Two miles southwest of Snellville in Bristol County, Anna Story says about a half-dozen coyotes have come out of the woods near her home in the past couple of weeks.
“This is the first time that I’ve had coyotes right outside my house,” she said.
In recent years, coyotes have become a much more familiar presence in the United States. Numbers have spiked in cities, suburbs and rural areas, making the animal a major nuisance even in places where they’re a normal part of life.
Last month, Michigan’s Northwestern University released its first study of the number of coyotes in the Great Lakes region. They found their numbers have doubled since 2000, and they’re most common in Michigan, Illinois, Indiana, Wisconsin and Ohio.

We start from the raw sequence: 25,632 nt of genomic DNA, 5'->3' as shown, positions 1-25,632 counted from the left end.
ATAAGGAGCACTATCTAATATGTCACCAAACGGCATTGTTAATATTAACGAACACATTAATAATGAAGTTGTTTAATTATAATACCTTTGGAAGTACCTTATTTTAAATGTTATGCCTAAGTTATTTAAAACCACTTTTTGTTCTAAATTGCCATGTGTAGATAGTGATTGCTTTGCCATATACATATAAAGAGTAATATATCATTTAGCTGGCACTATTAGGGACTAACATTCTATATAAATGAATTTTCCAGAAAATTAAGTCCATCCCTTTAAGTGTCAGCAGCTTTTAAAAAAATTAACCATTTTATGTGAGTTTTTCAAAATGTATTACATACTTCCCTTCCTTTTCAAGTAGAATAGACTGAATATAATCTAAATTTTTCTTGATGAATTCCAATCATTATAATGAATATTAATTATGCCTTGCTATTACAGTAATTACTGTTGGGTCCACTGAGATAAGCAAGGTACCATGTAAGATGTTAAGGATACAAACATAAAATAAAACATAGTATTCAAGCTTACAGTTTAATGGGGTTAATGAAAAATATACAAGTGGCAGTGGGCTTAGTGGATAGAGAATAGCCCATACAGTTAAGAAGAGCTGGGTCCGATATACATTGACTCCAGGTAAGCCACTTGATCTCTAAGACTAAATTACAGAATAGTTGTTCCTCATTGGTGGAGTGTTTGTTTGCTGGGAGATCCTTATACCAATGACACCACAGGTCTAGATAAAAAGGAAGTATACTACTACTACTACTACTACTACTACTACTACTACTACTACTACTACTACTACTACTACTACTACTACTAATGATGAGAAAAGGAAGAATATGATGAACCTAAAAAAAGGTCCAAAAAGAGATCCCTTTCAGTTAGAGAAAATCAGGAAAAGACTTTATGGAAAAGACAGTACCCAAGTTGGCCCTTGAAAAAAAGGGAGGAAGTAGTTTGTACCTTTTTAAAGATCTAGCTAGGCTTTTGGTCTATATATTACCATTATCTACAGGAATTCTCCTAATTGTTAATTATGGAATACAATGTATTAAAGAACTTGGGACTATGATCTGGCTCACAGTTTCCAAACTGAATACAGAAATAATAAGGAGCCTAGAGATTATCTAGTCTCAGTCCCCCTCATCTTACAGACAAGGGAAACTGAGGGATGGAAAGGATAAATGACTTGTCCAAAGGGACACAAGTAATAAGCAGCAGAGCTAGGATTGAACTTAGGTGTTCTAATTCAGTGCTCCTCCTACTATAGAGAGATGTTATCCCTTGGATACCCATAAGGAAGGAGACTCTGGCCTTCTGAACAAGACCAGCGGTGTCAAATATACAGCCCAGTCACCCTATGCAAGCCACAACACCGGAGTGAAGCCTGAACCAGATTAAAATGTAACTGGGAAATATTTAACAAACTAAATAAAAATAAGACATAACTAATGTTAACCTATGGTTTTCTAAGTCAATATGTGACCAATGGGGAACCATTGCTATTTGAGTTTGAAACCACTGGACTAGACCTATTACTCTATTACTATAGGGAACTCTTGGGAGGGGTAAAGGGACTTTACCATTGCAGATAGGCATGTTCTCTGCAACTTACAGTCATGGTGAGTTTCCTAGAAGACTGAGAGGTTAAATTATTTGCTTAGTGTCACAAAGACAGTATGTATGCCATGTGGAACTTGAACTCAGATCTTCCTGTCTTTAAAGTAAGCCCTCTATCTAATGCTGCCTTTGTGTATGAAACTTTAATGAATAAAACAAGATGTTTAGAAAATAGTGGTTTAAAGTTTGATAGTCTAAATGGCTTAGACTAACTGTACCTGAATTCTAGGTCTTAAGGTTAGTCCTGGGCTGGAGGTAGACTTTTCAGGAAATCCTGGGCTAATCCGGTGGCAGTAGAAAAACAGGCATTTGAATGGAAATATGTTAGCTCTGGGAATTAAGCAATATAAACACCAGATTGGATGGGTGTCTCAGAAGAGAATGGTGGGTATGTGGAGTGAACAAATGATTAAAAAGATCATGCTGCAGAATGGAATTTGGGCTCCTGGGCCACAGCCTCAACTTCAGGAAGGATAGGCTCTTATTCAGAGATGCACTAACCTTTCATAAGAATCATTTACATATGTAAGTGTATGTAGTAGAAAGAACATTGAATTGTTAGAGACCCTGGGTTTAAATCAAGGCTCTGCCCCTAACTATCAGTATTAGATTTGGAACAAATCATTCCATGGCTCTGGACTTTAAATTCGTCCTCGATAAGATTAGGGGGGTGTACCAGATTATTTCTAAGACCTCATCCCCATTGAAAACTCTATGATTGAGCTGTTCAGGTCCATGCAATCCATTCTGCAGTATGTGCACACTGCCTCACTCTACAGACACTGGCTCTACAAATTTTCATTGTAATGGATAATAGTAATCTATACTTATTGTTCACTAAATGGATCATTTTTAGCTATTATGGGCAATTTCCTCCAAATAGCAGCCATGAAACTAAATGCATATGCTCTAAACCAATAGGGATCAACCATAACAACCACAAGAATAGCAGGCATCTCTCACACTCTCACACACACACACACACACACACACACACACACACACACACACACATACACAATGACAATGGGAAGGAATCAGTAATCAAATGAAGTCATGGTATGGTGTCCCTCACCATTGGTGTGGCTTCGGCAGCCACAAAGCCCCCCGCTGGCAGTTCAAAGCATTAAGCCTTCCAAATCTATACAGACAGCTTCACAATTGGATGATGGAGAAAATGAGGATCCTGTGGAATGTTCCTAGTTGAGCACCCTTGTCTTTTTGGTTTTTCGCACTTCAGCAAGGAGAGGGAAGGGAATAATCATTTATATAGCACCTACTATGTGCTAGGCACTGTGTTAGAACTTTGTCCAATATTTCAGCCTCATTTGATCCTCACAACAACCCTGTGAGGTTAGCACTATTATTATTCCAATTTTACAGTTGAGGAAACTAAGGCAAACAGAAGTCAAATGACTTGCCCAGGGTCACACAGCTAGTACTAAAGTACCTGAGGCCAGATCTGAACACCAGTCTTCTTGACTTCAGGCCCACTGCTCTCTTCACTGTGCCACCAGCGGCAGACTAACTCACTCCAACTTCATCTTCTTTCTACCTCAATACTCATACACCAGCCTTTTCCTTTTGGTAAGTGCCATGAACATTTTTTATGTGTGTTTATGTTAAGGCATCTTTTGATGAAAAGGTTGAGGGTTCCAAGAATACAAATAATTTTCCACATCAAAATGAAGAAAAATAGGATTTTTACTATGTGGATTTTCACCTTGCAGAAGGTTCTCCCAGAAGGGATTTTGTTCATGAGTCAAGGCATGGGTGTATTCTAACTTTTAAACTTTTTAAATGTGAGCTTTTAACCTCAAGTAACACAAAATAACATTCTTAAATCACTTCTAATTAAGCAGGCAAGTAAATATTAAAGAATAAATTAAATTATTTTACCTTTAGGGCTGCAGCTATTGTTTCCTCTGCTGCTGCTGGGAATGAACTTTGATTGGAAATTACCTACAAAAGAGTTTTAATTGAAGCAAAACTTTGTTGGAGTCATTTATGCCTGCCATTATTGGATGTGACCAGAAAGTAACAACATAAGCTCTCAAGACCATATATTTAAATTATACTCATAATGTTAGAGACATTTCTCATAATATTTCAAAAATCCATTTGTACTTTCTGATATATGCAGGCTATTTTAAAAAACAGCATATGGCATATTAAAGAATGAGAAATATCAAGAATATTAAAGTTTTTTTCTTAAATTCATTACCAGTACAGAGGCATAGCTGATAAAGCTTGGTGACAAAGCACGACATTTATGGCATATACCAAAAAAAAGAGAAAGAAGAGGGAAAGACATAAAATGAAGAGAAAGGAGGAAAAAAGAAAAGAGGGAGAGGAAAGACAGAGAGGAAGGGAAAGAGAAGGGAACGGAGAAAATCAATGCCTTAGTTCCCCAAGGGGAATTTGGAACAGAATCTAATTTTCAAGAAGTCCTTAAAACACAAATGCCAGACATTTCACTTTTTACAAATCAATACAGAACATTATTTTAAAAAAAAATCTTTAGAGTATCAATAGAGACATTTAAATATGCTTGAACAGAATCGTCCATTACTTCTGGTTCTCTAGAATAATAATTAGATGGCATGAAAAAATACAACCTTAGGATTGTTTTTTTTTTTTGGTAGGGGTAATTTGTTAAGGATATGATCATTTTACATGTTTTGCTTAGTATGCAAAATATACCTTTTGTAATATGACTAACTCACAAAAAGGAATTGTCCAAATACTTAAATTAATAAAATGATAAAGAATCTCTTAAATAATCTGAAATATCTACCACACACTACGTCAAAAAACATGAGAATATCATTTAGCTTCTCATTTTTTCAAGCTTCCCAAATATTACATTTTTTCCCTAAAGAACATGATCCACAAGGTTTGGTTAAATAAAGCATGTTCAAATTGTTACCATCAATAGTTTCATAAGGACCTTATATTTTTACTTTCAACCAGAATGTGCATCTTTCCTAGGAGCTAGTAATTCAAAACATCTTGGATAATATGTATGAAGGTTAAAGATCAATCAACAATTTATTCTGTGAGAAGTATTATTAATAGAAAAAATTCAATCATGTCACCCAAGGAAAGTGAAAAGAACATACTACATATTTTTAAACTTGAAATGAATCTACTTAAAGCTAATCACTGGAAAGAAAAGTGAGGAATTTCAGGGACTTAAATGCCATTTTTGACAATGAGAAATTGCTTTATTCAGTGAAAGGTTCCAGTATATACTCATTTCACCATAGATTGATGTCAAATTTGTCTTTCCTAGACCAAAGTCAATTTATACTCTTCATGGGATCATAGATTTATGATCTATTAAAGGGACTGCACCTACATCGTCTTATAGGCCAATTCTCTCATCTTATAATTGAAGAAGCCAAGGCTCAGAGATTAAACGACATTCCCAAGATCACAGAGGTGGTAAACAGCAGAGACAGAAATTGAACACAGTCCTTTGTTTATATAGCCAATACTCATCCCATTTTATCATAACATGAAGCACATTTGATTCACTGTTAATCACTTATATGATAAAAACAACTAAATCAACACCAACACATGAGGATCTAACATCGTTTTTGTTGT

The animals live in diverse habitats and an increasing amount of the landscape is now covered with coyote habitat.
Scientists also found that the animals appear to be more mobile — as people are less likely to see them than they were 20 years ago.
Jennifer Lee with the Natural Resources Defense Council, which partnered with Northwestern for the study, says the findings underscore the need for federal wildlife programs to provide more funding for research.
“So that we can take better advantage of those resources,” she said.